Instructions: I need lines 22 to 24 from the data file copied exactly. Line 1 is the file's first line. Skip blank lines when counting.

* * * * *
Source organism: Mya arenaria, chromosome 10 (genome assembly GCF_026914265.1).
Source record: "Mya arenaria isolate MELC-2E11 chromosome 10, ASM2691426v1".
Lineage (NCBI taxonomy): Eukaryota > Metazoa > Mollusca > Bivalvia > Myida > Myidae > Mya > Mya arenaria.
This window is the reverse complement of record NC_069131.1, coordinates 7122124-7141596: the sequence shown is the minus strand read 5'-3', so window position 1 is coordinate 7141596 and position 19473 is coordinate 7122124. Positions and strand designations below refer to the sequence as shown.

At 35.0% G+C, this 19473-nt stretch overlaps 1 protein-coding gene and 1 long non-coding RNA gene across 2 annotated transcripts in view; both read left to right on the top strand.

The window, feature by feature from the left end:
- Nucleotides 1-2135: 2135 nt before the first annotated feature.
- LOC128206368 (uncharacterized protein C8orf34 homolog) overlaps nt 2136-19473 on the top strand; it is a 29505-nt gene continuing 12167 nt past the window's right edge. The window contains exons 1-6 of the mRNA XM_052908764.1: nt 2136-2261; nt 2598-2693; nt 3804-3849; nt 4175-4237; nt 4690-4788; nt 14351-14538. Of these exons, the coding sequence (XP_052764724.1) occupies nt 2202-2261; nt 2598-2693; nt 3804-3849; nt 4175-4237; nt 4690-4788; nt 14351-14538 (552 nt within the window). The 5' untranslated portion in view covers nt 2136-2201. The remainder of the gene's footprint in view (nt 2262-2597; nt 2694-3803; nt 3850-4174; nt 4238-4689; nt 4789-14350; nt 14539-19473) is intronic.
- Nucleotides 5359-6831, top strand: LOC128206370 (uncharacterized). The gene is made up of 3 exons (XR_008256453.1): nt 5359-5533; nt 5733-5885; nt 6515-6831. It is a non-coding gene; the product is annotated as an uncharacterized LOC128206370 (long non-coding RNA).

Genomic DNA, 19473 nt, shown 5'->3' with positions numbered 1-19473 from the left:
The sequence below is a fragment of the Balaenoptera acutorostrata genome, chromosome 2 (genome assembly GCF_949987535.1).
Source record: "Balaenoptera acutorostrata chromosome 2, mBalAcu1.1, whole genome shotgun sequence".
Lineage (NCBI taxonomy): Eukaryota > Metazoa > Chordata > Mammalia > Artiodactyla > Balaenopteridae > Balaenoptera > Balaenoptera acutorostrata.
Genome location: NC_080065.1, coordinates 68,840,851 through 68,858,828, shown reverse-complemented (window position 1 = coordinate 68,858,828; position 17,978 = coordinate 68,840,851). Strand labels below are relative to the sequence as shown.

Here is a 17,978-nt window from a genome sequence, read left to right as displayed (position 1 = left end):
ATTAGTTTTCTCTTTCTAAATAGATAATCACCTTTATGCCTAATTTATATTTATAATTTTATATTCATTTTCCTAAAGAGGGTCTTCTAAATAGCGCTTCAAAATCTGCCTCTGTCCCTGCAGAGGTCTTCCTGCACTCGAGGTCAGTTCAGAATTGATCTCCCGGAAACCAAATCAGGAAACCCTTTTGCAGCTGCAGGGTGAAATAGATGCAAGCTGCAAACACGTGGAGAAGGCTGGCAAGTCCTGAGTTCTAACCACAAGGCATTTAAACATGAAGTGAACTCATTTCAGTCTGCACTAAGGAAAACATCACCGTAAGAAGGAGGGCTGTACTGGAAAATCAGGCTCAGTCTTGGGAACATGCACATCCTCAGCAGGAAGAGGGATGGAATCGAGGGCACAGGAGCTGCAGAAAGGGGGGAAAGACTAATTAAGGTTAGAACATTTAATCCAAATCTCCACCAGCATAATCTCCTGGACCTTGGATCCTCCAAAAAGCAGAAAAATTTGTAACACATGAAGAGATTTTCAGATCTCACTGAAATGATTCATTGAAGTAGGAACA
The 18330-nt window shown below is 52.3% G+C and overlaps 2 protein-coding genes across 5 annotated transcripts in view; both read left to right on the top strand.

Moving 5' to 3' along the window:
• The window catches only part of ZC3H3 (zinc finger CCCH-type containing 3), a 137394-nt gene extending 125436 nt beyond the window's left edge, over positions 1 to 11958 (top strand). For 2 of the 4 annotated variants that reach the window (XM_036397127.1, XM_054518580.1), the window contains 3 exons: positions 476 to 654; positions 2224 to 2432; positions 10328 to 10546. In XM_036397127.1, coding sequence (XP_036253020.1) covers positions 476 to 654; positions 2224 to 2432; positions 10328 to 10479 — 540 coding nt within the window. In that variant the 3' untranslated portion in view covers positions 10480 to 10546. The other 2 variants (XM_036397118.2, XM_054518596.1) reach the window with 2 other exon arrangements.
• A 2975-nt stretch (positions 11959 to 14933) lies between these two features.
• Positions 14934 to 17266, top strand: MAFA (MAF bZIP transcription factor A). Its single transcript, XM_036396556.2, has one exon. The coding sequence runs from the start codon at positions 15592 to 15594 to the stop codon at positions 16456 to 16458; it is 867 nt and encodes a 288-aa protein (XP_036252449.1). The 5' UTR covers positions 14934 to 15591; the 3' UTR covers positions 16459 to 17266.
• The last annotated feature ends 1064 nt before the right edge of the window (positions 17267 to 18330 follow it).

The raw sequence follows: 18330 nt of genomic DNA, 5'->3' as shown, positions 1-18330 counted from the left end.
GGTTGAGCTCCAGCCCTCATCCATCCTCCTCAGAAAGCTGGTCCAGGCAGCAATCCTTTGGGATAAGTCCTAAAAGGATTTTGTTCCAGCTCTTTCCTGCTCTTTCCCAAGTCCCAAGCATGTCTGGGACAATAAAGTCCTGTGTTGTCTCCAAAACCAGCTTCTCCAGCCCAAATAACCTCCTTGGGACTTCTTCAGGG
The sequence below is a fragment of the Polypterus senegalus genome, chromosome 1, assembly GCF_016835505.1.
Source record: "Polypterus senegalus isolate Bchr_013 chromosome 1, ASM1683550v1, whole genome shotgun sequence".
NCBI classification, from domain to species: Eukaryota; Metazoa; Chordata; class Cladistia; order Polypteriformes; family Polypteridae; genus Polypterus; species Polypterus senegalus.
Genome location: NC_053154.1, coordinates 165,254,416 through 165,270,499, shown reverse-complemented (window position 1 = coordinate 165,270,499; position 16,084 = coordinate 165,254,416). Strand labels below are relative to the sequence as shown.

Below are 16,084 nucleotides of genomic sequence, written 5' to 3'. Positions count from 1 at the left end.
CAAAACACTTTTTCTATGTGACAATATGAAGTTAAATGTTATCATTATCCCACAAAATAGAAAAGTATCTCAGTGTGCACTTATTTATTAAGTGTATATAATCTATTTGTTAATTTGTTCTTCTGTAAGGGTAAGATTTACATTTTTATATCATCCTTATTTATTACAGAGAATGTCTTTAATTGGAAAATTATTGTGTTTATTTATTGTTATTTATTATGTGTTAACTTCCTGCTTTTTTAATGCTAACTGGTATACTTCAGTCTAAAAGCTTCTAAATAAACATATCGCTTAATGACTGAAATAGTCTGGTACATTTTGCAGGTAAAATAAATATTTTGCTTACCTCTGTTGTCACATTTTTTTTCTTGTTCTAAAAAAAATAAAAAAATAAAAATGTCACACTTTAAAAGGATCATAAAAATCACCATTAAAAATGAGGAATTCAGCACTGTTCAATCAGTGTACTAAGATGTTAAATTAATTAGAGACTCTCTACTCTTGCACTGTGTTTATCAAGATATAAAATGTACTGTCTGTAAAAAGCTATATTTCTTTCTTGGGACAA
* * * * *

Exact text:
• The last annotated feature ends 1064 nt before the right edge of the window (positions 17267 to 18330 follow it).

The raw sequence follows: 18330 nt of genomic DNA, 5'->3' as shown, positions 1-18330 counted from the left end.
GGTTGAGCTCCAGCCCTCATCCATCCTCCTCAGAAAGCTGGTCCAGGCAGCAATCCTTTGGGATAAGTCCTAAAAGGATTTTGTTCCAGCTCTTTCCTGCTCTTTCCCAAGTCCCAAGCATGTCTGGGACAATAAAGTCCTGTGTTGTCTCCAAAACCAGCTTCTCCAGCCCAAATAACCTCCTTGGGACTTCTTCAGGG